In this post, we continue our exploration through existing bibliographic standards to see how they might work as a format for online sites to easily share citation information. To see the journey we have made so far, visit the page, A Better Way to Cite Online Sources.
From the Library of Congress standards page for MODS, we see the following description:
Metadata Object Description Schema (MODS) is a schema for a bibliographic element set that may be used for a variety of purposes, and particularly for library applications.
On the MODS overview page, we get more details:
As an XML schema it is intended to be able to carry selected data from existing MARC 21 records as well as to enable the creation of original resource description records. It includes a subset of MARC fields and uses language-based tags rather than numeric ones, in some cases regrouping elements from the MARC 21 bibliographic format. This schema is currently in draft status…
…the schema does not target round-tripability with MARC 21. In other words, an original MARC 21 record converted to MODS may not convert back to MARC 21 in its entirety without some loss of specificity in tagging or loss of data. In some cases if reconverted into MARC 21, the data may not be placed in exactly the same field that it started in because a MARC field may have been mapped to a more general one in MODS.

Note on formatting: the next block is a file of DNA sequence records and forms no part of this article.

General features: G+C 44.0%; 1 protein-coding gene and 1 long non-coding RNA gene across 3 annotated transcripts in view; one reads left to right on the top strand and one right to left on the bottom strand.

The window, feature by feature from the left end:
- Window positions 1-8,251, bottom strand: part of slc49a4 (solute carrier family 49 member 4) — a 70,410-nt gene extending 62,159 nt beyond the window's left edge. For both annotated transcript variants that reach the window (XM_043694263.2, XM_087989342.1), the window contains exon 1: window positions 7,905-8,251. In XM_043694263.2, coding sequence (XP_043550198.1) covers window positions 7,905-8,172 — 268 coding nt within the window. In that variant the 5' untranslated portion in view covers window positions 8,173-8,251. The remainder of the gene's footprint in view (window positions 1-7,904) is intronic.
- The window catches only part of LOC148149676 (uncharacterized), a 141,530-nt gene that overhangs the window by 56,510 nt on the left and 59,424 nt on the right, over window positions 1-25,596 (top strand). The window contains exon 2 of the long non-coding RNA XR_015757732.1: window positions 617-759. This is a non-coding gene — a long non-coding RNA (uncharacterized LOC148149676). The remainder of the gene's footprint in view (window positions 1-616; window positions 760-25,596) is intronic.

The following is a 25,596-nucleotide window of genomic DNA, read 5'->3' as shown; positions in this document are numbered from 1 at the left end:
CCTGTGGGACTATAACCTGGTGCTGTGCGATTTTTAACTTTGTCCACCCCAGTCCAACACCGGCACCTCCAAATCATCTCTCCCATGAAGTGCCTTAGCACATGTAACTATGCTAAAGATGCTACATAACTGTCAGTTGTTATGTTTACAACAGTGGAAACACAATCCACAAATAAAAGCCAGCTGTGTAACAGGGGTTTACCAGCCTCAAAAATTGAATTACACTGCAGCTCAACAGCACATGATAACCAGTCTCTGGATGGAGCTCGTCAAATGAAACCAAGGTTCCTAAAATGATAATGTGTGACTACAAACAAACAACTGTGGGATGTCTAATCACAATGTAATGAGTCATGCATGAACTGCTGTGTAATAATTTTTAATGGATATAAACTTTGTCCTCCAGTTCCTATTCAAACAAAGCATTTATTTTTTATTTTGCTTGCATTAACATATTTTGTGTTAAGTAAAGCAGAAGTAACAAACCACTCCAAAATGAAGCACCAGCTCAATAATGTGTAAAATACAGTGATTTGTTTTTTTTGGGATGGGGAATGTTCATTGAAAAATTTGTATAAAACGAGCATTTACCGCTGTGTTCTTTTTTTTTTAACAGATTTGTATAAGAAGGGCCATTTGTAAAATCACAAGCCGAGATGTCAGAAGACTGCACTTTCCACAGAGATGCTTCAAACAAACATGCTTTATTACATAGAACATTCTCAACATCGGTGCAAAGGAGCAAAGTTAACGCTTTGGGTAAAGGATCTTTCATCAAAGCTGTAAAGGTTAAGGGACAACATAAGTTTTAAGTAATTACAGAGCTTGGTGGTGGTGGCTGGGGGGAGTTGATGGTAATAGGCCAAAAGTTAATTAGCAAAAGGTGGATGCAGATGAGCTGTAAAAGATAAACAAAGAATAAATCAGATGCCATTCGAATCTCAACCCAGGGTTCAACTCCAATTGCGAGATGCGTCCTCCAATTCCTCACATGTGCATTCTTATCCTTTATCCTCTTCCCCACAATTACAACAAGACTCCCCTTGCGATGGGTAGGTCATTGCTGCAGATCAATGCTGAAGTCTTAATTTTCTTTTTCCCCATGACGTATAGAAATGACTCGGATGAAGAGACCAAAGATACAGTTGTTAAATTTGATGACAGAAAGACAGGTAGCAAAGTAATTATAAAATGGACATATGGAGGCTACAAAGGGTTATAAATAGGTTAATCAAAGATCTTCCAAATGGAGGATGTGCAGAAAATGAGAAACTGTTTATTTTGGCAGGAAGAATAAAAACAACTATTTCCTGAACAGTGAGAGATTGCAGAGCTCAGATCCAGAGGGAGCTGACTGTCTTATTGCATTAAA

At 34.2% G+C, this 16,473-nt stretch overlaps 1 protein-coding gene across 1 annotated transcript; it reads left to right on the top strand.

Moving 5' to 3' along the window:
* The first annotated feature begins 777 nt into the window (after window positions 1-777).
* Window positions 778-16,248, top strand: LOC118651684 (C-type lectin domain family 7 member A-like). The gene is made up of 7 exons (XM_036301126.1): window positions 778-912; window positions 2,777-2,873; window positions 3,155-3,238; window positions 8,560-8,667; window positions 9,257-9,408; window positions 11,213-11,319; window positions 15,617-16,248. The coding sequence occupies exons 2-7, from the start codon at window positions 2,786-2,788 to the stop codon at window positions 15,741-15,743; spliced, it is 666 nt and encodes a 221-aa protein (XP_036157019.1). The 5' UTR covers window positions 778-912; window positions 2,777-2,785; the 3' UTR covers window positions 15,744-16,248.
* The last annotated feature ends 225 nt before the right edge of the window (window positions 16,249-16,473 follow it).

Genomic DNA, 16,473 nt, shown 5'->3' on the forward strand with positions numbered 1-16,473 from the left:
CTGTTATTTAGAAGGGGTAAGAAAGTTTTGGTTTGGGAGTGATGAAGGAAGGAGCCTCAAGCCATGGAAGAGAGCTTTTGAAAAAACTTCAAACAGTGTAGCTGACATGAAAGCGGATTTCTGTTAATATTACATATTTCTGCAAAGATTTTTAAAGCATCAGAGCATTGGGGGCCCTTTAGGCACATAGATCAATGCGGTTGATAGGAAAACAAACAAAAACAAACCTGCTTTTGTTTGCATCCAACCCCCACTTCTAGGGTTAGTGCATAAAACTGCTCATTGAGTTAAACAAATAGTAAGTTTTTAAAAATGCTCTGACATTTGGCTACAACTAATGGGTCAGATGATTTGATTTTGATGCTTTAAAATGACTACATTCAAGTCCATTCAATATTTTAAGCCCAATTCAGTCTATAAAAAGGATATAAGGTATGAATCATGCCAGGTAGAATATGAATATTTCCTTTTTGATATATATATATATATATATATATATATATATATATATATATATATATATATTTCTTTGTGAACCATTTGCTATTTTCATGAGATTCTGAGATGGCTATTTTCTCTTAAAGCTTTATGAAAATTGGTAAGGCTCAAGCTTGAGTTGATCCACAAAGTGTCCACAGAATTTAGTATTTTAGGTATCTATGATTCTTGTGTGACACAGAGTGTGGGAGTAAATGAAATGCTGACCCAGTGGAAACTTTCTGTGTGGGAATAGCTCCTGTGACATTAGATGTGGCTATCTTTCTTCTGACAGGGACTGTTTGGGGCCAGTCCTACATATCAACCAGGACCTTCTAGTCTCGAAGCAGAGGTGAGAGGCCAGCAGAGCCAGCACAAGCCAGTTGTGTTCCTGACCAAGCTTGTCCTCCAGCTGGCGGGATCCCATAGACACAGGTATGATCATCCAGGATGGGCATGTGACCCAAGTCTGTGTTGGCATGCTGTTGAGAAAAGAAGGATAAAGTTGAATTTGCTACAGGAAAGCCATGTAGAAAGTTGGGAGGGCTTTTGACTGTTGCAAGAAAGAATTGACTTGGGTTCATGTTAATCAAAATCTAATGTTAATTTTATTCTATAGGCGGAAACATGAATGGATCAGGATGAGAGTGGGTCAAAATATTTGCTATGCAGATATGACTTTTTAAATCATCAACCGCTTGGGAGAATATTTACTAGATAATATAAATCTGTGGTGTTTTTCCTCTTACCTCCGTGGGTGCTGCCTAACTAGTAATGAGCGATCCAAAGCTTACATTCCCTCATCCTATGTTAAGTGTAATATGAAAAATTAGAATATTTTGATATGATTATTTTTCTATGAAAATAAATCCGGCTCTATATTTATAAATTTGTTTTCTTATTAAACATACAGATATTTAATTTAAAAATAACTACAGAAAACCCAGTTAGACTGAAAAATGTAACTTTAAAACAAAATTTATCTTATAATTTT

Compared to MARC, MODS is simplier and uses word tags (like name, titleInfo, and originInfo) instead of numeric tags (100, 245, 260). There is not a 1 to 1 mapping between MARC and MODS, so conversion between the two might introduce some challenges.
Let’s look at the book example used in the analysis of the other standards:
Geary, Edward A. A History of Emery County. Salt Lake City: Utah State Historical Society, 1996.
The Library of Congress represents this book in MODS here.
The three key pieces of information (author, title, and publication) are represented in MODS as follows: